Biz Buzz: Indicted | Inquirer Business

Biz Buzz: Indicted

/ 04:33 AM May 14, 2014

He was once the toast of the town for boldly acquiring a moribund company and engineering one of the most jaw-dropping corporate turnarounds in recent corporate history.

But the last few months have been a challenging time—to put it mildly—for businessman Joseph Sigelman.

Late last week, the former chair of AG&P was indicted by a New Jersey court for alleged violations of the Foreign Corrupt Practices Act (FCPA) when he was CEO of a Colombia-based (but British Virgin Islands-registered) firm called PetroTiger Ltd.


As opposed to simply being charged (which he was last January, soon after his arrest upon returning to the Philippines after the Christmas holidays), being indicted means that the case will now go to trial in the US. No less that the US Federal Bureau of Investigation made the announcement last Friday.


Sigelman—a resident of Miami and the Philippines—was charged with “conspiracy to violate the FCPA and to commit wire fraud, conspiracy to launder money, and substantive FCPA and money laundering violations,” the FBI said.

An additional wrinkle for the 43-year-old business wunderkind is that his co-accused, PetroTiger counsel Gregory Weisman and co-CEO Knut Hammarskjold, have both pleaded guilty to related charges.

“According to court records, Sigelman and others allegedly paid bribes to an official in Colombia in exchange for the official’s assistance in securing approval for an oil services contract worth roughly $39 million,” the FBI explained. “To conceal the bribes, they first attempted to make the payments to a bank account in the name of the foreign official’s wife for purported consulting services she did not perform. Sigelman and Hammarskjold provided Weisman invoices, including her bank account information. The conspirators made the payments directly to the official’s bank account when attempts to transfer the money to his wife’s account failed. Sigelman and his conspirators then took steps to conceal the bribe payments from PetroTiger’s board members.”

Allegedly, some of the payments were coursed through a Philippine bank account under the codename “Manila split.”

Expect more revelations (including details from Sigelman’s defense) once the trial gets underway.

Meanwhile, everyone in the local business community is wondering: What will happen to the newly revived AG&P? Abangan.—Daxim L. Lucas



Duty Free consolidation

Two years after the infusion of S&R Membership Shopping into fast-growing Puregold Price Club, retail magnate Lucio Co plans to consolidate the operations of his two privately held Puregold Duty Free stores in Subic and Clark into Puregold as well.

This is seen to add P2.4 billion to group-wide annual turnover and help perk up margins because these stores—due to their duty-free import status—enjoy higher margins (around 10-percent net profit margin versus the 2013 Puregold average of 5.4 percent).

Although not part of the agenda at Tuesday’s stockholders’ meeting of Puregold, Co disclosed the proposed consolidation to shareholders. Later on, Puregold president Leonardo Dayao said the consolidation would have to go through the process of arms-length valuation but the group was optimistic that this could happen within the year.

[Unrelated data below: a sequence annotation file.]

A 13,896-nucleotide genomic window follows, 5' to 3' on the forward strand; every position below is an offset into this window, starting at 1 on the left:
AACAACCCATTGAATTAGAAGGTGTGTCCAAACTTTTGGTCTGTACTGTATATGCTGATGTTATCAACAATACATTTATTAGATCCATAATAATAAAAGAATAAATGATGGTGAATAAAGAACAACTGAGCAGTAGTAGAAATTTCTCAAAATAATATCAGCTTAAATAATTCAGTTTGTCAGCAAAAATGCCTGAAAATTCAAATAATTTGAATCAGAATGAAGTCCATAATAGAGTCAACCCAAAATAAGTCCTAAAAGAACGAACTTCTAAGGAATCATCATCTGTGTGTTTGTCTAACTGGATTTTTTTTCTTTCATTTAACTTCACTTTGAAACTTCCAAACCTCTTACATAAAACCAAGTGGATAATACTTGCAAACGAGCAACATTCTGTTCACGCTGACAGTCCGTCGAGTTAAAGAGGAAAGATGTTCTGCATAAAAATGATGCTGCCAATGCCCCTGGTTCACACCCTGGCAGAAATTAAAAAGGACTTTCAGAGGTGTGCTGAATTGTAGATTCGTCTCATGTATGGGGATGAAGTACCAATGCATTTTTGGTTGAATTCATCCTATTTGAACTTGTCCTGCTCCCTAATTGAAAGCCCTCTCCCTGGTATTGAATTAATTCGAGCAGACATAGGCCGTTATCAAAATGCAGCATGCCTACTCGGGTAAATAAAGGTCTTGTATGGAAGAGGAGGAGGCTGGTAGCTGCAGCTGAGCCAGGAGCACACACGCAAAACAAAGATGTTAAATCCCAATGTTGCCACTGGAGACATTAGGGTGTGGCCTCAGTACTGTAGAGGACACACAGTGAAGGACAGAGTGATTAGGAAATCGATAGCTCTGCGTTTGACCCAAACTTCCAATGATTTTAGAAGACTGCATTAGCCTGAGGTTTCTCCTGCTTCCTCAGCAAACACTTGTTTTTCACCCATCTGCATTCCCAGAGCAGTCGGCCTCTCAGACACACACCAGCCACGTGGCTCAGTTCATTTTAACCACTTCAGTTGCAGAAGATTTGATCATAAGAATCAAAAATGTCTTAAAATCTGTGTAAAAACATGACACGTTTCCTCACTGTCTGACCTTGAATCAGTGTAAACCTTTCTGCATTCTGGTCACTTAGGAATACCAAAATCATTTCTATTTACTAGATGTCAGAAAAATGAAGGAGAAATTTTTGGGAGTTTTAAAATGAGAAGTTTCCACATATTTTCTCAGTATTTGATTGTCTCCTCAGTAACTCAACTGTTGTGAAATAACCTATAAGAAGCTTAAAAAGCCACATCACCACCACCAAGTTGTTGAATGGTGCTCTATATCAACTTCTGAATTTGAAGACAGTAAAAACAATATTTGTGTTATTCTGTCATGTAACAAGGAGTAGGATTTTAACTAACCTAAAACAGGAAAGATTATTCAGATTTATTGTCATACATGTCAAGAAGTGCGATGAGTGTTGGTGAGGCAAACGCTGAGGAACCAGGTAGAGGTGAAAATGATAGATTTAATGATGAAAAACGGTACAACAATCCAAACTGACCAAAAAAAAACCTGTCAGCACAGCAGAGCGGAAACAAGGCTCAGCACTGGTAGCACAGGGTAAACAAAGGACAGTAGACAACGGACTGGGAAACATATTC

The Co family opened the Subic Duty Free store in 1994 and another in 1998. Each has a net selling area of 3,000 to 5,000 square meters and growing at a compounded rate of 5-10 percent in the last two to three years. “Both are making money. We expect that it will be income accretive,” he said.

On the likely payment mode, Dayao said the assets could be consolidated through a share-swap or a combination of cash and share-swap.—Doris C. Dumlao

Seeking Da Vinci

The Lucio Co group is likewise behind dormant holding firm Da Vinci (Davin) Capital Holdings (formerly Mariwasa Siam), which it acquired last year but has yet to be revitalized. It was all ready but things did not turn out as expected, said Co’s lieutenant Leonardo Dayao.

“We don’t have concrete plans,” Dayao said, adding that there was a lot of potential use for a holding firm. Selling this was likewise an option, he said. For whatever play there is, Davin’s shares were up by 4.55 percent on Tuesday, matching the 4.55-percent increase in the share price of Puregold for the day.

The group has never confirmed it, but the long-running market expectation was that Davin could be the vehicle for renewable energy-related ventures under Co’s privately held Union Energy Corp. The recent play on Davin coincided with the expected completion by the end of this year of a P1-billion 12-megawatt biomass project in Nueva Ecija, which will produce electricity using rice husks. Dayao said the group had obtained approval to double its capacity to 24 MW, which he said could happen by the middle of next year.

Another renewable-energy project in the pipeline is the 8-MW mini-hydropower in Mindoro likewise estimated to cost P1 billion.

But just to be clear, Dayao said the group had no plans for now to infuse these renewable energy ventures into Da Vinci.—Doris C. Dumlao

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TAGS: AGP, Business, duty free stores, Foreign Corrupt Practices Act, graft and corruption, indictment, Laws, Lucio Co, Philippines, puregold, US

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